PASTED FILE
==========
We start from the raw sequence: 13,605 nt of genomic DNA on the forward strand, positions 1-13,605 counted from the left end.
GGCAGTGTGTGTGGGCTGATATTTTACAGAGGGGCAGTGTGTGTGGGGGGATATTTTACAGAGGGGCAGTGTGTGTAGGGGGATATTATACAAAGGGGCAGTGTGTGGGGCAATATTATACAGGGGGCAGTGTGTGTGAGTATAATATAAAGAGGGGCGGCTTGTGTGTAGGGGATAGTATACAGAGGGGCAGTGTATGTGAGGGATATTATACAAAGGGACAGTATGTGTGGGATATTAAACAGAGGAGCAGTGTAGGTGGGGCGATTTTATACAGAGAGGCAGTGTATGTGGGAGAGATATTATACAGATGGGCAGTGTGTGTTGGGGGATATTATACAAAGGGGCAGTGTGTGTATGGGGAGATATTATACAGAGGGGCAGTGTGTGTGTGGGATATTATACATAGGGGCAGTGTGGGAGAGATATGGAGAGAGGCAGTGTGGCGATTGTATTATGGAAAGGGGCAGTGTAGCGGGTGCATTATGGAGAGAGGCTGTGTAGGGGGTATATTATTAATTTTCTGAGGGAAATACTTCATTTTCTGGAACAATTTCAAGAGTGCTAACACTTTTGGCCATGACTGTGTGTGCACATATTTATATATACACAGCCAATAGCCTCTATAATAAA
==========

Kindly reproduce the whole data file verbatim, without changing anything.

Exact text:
We start from the raw sequence: 13,605 nt of genomic DNA on the forward strand, positions 1-13,605 counted from the left end.
GGCAGTGTGTGTGGGCTGATATTTTACAGAGGGGCAGTGTGTGTGGGGGGATATTTTACAGAGGGGCAGTGTGTGTAGGGGGATATTATACAAAGGGGCAGTGTGTGGGGCAATATTATACAGGGGGCAGTGTGTGTGAGTATAATATAAAGAGGGGCGGCTTGTGTGTAGGGGATAGTATACAGAGGGGCAGTGTATGTGAGGGATATTATACAAAGGGACAGTATGTGTGGGATATTAAACAGAGGAGCAGTGTAGGTGGGGCGATTTTATACAGAGAGGCAGTGTATGTGGGAGAGATATTATACAGATGGGCAGTGTGTGTTGGGGGATATTATACAAAGGGGCAGTGTGTGTATGGGGAGATATTATACAGAGGGGCAGTGTGTGTGTGGGATATTATACATAGGGGCAGTGTGGGAGAGATATGGAGAGAGGCAGTGTGGCGATTGTATTATGGAAAGGGGCAGTGTAGCGGGTGCATTATGGAGAGAGGCTGTGTAGGGGGTATATTATTAATTTTCTGAGGGAAATACTTCATTTTCTGGAACAATTTCAAGAGTGCTAACACTTTTGGCCATGACTGTGTGTGCACATATTTATATATACACAGCCAATAGCCTCTATAATAAA